A Note On Language
The form of language that is used around discussions of chronic illness and disability is a subject of a wider ongoing discussion in the community. Broadly speaking, there are two different forms of language that can be used when discussing individuals with chronic illness or disability.
Person-First Language is where you mention the individual and then the health condition(s).
e.g. "people with disabilities"
Identity-First Language is where the health condition is mentioned before the individual.
e.g. "disabled people"
Historically, person-first language has been thought to be more considerate, as it emphasises that the individual is not defined by their condition. It has therefore been more widely used, especially by medical professionals, and is sometimes thought to be the "right" way to speak on this topic.
However, identity-first language has been increasing in popularity more recently, as an acknowledgement that disability and chronic illness can affect virtually every aspect of a person's life. Our community's adoption of the "spoonie" self-description is an example of this. It also reflects the fact that being disabled or chronically ill should not be seen as negative. Being disabled is often something that is imposed on people, rather than being caused by their condition, and is not a reflection of their worth. .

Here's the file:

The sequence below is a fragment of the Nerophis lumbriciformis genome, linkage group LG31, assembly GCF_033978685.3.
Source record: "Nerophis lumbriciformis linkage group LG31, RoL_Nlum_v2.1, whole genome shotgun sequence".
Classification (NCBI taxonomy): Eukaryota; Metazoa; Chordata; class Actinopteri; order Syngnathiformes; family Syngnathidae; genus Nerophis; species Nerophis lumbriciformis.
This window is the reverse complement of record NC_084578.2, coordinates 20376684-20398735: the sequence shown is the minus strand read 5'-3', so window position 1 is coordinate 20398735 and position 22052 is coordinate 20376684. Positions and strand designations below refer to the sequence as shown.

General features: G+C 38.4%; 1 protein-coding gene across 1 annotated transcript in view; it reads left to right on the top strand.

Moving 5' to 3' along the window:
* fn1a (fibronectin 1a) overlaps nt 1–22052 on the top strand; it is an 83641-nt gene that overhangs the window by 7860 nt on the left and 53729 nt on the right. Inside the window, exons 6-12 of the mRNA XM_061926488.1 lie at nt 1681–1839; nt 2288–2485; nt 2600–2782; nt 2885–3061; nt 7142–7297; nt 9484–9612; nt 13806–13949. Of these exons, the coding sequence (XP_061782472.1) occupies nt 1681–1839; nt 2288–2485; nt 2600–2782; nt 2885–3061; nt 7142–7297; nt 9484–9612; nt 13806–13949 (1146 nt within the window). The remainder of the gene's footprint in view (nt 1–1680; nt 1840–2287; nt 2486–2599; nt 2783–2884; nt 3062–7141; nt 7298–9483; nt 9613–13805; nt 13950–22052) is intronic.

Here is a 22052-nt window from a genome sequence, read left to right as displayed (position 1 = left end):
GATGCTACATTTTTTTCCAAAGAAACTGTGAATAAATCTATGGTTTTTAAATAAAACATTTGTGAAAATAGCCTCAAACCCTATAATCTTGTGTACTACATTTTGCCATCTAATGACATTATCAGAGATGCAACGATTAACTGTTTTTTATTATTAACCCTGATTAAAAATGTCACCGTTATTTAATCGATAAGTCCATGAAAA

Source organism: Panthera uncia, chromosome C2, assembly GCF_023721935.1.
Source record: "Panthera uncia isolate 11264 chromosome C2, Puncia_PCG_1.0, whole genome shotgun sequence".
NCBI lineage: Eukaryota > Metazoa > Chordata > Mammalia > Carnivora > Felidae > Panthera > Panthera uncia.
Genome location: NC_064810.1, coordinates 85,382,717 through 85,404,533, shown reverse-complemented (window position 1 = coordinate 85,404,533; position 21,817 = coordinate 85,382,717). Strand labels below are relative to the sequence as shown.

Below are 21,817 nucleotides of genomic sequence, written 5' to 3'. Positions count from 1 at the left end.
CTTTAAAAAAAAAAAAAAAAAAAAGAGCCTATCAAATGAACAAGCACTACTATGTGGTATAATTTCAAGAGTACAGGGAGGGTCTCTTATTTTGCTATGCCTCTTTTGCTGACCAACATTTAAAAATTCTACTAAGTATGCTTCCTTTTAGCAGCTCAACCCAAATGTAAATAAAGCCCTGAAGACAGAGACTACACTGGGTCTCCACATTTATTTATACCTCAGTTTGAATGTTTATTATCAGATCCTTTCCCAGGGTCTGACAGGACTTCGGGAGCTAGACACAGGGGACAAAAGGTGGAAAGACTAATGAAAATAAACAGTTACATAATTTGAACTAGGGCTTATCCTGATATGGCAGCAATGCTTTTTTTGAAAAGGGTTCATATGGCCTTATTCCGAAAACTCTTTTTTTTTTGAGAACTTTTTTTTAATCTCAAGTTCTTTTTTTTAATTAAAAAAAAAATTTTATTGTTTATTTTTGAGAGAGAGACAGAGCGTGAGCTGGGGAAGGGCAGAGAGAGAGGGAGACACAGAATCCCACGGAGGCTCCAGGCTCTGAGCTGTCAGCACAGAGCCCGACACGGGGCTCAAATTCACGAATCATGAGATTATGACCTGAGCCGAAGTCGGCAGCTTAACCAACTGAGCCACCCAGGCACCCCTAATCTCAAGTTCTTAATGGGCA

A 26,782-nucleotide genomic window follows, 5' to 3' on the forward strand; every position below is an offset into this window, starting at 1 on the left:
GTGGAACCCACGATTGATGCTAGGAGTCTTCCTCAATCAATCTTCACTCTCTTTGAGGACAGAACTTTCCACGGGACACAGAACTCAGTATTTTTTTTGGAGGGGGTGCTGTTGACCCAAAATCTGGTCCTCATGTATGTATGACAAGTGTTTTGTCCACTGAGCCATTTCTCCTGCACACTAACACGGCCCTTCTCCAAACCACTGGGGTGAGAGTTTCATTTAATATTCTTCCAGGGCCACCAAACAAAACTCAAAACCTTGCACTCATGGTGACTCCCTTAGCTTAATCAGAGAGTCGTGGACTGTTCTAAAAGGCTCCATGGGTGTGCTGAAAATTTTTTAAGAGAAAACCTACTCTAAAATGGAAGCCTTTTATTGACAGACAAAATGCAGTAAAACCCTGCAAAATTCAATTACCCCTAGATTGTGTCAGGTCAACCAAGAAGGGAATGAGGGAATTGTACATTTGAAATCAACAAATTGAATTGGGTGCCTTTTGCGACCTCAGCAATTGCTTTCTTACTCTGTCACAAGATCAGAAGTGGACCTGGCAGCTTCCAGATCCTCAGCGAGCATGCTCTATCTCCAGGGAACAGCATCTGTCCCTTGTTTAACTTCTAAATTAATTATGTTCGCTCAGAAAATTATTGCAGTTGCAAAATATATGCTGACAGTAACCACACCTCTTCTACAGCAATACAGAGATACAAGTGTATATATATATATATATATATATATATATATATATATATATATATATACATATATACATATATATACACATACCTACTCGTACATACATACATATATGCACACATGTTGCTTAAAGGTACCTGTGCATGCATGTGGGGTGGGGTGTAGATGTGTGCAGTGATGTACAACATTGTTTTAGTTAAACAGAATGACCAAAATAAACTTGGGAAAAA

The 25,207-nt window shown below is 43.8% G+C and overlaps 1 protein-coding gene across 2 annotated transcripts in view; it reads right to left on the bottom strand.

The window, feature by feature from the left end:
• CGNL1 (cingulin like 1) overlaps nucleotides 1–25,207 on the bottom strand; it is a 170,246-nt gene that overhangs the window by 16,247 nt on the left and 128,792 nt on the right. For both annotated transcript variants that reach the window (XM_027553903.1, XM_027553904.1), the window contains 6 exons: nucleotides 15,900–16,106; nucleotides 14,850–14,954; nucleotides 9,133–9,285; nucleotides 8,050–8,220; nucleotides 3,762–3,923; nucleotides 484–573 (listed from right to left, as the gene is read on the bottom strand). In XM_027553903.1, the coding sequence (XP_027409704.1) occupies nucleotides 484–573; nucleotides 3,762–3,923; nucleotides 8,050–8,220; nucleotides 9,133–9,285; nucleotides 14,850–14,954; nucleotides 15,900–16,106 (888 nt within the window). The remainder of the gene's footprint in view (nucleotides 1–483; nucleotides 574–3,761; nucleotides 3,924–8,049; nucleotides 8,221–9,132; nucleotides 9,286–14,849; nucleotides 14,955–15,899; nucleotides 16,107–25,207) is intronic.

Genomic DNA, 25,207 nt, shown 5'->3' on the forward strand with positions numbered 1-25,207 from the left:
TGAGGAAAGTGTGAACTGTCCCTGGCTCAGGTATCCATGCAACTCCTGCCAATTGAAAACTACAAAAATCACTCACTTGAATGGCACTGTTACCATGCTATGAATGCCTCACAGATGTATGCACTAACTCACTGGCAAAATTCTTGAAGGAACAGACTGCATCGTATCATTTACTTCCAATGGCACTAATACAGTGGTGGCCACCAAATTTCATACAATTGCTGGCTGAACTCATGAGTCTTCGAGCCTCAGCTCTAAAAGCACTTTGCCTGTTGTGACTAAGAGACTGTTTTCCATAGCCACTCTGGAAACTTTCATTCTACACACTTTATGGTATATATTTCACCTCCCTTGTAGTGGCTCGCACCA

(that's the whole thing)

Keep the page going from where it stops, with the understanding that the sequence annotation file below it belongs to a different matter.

Neither form of language is considered universally right or wrong, and it is often acceptable to use either, or both, when writing on these topics. However, there are some communities that may have a stronger preference for the form of language used. For example, when discussing Autism, identity-first language is usually preferred - i.e., the community should be referred to as "Autistic people" rather than "people with Autism".
If you are writing about a specific group, it is polite to ask in advance or do some research to find out if they have a preferred form of language.